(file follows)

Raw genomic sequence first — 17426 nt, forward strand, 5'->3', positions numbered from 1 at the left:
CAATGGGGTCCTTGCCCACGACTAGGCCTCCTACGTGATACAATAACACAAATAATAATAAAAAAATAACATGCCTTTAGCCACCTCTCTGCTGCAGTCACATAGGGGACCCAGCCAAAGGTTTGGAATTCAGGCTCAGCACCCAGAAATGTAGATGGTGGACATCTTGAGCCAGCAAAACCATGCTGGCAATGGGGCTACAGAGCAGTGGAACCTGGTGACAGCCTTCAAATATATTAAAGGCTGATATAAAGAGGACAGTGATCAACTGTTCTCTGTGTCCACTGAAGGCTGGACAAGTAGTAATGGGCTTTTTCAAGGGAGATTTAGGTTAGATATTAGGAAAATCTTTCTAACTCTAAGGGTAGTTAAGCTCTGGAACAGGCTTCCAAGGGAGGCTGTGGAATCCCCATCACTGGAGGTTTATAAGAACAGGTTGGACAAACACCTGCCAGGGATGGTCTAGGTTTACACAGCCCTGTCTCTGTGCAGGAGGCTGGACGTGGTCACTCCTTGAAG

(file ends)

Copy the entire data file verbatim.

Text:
Raw genomic sequence first — 17426 nt, forward strand, 5'->3', positions numbered from 1 at the left:
CAATGGGGTCCTTGCCCACGACTAGGCCTCCTACGTGATACAATAACACAAATAATAATAAAAAAATAACATGCCTTTAGCCACCTCTCTGCTGCAGTCACATAGGGGACCCAGCCAAAGGTTTGGAATTCAGGCTCAGCACCCAGAAATGTAGATGGTGGACATCTTGAGCCAGCAAAACCATGCTGGCAATGGGGCTACAGAGCAGTGGAACCTGGTGACAGCCTTCAAATATATTAAAGGCTGATATAAAGAGGACAGTGATCAACTGTTCTCTGTGTCCACTGAAGGCTGGACAAGTAGTAATGGGCTTTTTCAAGGGAGATTTAGGTTAGATATTAGGAAAATCTTTCTAACTCTAAGGGTAGTTAAGCTCTGGAACAGGCTTCCAAGGGAGGCTGTGGAATCCCCATCACTGGAGGTTTATAAGAACAGGTTGGACAAACACCTGCCAGGGATGGTCTAGGTTTACACAGCCCTGTCTCTGTGCAGGAGGCTGGACGTGGTCACTCCTTGAAG